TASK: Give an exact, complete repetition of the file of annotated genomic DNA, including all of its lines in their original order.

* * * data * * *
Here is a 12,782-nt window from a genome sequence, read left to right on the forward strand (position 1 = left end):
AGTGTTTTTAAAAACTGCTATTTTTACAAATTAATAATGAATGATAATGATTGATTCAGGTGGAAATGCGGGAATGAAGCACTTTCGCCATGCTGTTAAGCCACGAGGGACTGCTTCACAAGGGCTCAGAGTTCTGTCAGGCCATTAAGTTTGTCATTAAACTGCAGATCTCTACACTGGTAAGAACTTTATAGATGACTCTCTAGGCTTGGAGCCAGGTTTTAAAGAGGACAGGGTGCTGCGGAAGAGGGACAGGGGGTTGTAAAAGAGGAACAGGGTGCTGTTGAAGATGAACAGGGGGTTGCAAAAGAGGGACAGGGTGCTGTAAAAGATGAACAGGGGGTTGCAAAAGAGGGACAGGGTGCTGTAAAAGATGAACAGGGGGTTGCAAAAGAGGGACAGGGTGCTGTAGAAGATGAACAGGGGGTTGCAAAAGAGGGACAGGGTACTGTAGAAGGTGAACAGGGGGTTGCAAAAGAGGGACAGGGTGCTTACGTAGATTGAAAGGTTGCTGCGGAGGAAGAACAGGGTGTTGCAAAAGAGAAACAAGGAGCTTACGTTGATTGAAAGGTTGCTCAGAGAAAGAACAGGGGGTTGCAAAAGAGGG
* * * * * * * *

Here is a 12,782-nt window from a genome sequence, read left to right on the forward strand (position 1 = left end):
AGTGTTTTTAAAAACTGCTATTTTTACAAATTAATAATGAATGATAATGATTGATTCAGGTGGAAATGCGGGAATGAAGCACTTTCGCCATGCTGTTAAGCCACGAGGGACTGCTTCACAAGGGCTCAGAGTTCTGTCAGGCCATTAAGTTTGTCATTAAACTGCAGATCTCTACACTGGTAAGAACTTTATAGATGACTCTCTAGGCTTGGAGCCAGGTTTTAAAGAGGACAGGGTGCTGCGGAAGAGGGACAGGGGGTTGTAAAAGAGGAACAGGGTGCTGTTGAAGATGAACAGGGGGTTGCAAAAGAGGGACAGGGTGCTGTAAAAGATGAACAGGGGGTTGCAAAAGAGGGACAGGGTGCTGTAAAAGATGAACAGGGGGTTGCAAAAGAGGGACAGGGTGCTGTAGAAGATGAACAGGGGGTTGCAAAAGAGGGACAGGGTACTGTAGAAGGTGAACAGGGGGTTGCAAAAGAGGGACAGGGTGCTTACGTAGATTGAAAGGTTGCTGCGGAGGAAGAACAGGGTGTTGCAAAAGAGAAACAAGGAGCTTACGTTGATTGAAAGGTTGCTCAGAGAAAGAACAGGGGGTTGCAAAAGAGGG